It was not long ago (2005) that the Gravois-Jefferson Historic Streetcar Suburb District was added to the National Register. Consuming nearly all of the Benton Park West neighborhood, much of Gravois Park, and parts of Dutchtown South, the district is St. Louis's largest in size and in number of contributing buildings. It is important because, with all of these recent additions to the Register, most of pre-1920 south St. Louis can now boast of historic district status--which raises property values and offers rehabilitation incentives all at once.
It's more than a shame that the original city of St. Louis has been mowed over multiple times: that old, compact Creole section hugging the river; the later manufacturing district that gave way to the Arch. It's also a shame that some of the earliest "suburban" outgrowths are also gone--Kosciusko, Mill Creek Valley, DeSoto-Carr, southern Old North St. Louis; most of LaSalle Park and Bohemian Hill; all the neighborhoods ringing downtown.
Even so, it's heartening to see that scrubby Dutch south St. Louis is recognized as historic. Fifty years from now, bungalows once taken for granted will appear all the more historic resources. A National Register listing for such properties certainly won't do any harm.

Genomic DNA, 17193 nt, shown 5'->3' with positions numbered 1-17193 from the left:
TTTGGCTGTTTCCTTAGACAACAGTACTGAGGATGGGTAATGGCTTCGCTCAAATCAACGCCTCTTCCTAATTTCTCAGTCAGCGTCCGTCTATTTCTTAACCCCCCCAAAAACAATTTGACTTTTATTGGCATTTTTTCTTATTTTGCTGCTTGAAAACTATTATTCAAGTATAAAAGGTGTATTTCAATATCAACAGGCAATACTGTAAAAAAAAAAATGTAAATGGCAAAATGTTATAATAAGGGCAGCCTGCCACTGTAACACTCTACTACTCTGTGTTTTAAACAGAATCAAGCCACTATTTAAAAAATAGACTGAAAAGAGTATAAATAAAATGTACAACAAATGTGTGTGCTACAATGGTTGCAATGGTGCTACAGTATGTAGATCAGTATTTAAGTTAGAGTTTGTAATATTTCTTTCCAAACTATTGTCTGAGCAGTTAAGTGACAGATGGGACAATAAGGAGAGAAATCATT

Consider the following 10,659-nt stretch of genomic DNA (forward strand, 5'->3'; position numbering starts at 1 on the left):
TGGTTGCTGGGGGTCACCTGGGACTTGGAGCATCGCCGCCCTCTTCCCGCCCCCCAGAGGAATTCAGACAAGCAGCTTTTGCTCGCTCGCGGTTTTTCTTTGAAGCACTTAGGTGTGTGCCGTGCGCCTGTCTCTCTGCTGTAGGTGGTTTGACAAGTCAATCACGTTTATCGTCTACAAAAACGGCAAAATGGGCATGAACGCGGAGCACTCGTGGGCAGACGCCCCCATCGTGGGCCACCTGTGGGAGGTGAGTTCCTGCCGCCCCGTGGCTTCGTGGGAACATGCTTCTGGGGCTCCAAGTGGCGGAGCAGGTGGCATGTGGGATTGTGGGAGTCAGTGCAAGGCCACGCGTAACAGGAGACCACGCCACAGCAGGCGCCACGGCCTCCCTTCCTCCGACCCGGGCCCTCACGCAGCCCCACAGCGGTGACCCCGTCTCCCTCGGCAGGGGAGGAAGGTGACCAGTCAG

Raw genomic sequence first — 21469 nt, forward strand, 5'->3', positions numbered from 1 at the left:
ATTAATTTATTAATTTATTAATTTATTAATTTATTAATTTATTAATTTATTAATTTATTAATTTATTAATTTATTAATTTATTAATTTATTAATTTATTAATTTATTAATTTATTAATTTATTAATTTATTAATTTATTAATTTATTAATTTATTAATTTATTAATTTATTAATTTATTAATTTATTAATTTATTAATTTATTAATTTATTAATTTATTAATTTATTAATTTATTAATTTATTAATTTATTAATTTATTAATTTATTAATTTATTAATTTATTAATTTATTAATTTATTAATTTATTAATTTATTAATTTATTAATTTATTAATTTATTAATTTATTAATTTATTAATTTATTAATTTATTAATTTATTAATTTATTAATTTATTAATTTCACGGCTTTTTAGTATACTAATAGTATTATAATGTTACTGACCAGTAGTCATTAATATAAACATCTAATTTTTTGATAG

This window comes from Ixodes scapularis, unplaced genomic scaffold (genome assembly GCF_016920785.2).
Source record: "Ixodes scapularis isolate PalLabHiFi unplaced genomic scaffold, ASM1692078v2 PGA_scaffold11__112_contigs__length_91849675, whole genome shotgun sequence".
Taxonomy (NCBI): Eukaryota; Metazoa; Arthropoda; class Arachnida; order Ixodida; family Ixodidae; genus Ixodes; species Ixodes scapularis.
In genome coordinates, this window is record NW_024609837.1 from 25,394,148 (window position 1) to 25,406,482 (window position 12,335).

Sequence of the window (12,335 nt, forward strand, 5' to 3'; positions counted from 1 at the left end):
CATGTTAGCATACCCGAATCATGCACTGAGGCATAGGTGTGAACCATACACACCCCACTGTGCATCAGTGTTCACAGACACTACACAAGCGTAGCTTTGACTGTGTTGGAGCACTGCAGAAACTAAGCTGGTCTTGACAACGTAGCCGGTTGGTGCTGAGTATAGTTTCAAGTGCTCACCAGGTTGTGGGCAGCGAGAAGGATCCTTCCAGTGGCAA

This is good news to break up the usual dour news as of late.
Friday, December 19, 2008
It contains $2.4 BILLION worth of streetscape improvements, transit improvements, airport, etc.
On the list:
- $900,000,000 for Northside/Southside Metrolink expansion!
- $3.0 million for City Hall Exterior cleaning/renovation
- $1.3 million for Old North streetscape improvements
- $4.0 million for Morganford (Arsenal to Chippewa) streetscape improvements
- $35.0 million for "Fixed Lane Trolley Development--Serving "Loop"/Washington University"
- $1.4 million for Historic Water Tower Renovations
How much that's on this list could possibly be approved? (By the way, the list contains the number of jobs the project is expected to create.)
Exciting to even see it all in print! I mean...nearly every streetscape would be rehauled!
Check it out for yourself.
UPDATE: St. Louis's request may be the nation's largest amount! I'll keep investigating.
Tuesday, December 16, 2008
It's going to be a lot of work.
But I was inspired by this saddening piece of news (and I'm not overly pleased by SLU's proposed demolition of Laclede Street for new student housing, either. There are other viable sites. Try Olive Street west of Spring. It's vacant, large, and waiting for redevelopment. Or build taller, rather than wider, adjacent to, but sparing, Laclede Street).
Another mansion to be lost; a context, already faded, wiped away forever.
What will be the model to rebuild by? I shudder to think.
Sunday, December 14, 2008
The New I-64 may border on scandal. 12:45 PM
The media nearly gave us heart attacks last year, predicting that the closure of the western portion of the "New I-64" project was an effective "Sorry, We're Closed" sign for the whole region.